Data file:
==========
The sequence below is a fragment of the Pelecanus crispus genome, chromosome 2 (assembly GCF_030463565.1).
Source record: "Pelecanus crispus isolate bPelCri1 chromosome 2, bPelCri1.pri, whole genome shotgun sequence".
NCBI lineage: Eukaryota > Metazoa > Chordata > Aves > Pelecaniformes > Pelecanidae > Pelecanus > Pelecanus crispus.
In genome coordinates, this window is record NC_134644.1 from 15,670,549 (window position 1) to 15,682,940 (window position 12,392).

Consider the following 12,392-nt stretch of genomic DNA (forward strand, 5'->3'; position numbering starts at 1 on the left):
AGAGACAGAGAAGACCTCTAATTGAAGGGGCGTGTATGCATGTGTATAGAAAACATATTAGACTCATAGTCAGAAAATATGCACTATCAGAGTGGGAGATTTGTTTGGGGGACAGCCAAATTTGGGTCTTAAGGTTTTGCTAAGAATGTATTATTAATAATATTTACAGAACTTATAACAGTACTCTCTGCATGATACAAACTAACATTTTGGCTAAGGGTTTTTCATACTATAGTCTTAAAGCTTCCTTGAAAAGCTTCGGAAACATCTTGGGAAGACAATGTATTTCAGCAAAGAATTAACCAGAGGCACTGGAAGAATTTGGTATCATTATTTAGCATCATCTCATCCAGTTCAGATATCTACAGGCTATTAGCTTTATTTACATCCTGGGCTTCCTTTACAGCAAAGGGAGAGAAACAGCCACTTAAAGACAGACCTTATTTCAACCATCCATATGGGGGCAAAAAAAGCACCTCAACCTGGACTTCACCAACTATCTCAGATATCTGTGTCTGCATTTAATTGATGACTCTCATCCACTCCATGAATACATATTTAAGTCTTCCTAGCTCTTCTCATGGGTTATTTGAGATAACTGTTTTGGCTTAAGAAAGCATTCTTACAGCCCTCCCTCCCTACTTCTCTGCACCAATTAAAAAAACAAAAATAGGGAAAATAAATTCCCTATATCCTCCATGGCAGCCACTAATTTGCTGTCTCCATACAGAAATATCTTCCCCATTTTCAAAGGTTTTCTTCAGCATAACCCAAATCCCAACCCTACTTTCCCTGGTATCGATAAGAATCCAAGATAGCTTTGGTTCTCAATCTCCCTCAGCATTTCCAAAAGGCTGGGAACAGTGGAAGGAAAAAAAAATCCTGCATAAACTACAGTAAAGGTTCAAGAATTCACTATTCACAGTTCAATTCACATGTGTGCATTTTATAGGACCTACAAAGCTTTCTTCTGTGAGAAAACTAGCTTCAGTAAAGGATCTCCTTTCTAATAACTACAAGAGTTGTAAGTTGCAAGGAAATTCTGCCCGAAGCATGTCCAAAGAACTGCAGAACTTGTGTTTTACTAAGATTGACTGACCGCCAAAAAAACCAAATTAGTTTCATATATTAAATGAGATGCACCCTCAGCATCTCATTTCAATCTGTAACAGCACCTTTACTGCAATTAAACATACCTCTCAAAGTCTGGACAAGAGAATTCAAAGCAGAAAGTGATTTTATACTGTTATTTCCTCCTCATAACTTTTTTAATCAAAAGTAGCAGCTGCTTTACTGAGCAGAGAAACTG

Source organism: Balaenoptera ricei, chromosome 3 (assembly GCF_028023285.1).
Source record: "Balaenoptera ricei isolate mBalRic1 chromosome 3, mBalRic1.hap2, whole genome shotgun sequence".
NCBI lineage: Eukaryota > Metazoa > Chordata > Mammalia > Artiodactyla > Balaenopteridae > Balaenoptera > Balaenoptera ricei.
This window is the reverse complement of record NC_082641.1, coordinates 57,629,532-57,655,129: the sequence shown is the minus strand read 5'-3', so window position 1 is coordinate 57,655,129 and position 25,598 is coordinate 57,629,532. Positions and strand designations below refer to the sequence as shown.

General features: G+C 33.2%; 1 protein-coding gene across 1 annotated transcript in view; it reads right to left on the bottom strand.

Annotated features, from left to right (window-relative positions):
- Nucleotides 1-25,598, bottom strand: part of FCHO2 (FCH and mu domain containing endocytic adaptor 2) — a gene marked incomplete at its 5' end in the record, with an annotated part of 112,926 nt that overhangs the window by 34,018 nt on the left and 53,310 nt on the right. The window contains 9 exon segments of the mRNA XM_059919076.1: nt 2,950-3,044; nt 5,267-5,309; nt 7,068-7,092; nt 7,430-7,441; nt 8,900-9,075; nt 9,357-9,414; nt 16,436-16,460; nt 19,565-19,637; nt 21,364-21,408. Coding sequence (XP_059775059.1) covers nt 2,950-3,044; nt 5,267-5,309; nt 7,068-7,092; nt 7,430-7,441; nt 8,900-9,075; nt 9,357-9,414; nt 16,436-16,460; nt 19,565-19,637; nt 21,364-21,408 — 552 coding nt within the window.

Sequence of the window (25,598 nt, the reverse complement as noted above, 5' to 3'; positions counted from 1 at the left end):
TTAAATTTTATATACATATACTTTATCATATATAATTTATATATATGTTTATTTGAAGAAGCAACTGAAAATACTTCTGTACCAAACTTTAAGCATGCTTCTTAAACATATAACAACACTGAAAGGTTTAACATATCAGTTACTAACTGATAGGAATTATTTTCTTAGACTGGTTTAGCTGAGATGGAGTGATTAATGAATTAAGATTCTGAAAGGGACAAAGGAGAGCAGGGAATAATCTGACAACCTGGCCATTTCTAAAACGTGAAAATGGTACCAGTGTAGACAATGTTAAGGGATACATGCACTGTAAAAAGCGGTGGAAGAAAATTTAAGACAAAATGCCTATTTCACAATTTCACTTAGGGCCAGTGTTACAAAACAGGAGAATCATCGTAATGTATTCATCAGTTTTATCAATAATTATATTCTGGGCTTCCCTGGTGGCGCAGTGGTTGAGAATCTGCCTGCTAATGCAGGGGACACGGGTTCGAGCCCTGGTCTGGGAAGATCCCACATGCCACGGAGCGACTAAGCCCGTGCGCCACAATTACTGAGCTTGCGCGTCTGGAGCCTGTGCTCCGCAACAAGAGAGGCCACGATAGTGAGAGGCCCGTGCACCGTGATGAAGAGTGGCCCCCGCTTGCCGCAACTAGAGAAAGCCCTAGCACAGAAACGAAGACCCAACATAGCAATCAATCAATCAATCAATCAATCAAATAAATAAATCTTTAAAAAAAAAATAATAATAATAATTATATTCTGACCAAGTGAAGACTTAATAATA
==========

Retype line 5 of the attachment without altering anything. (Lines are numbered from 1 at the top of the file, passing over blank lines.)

Consider the following 12,392-nt stretch of genomic DNA (forward strand, 5'->3'; position numbering starts at 1 on the left):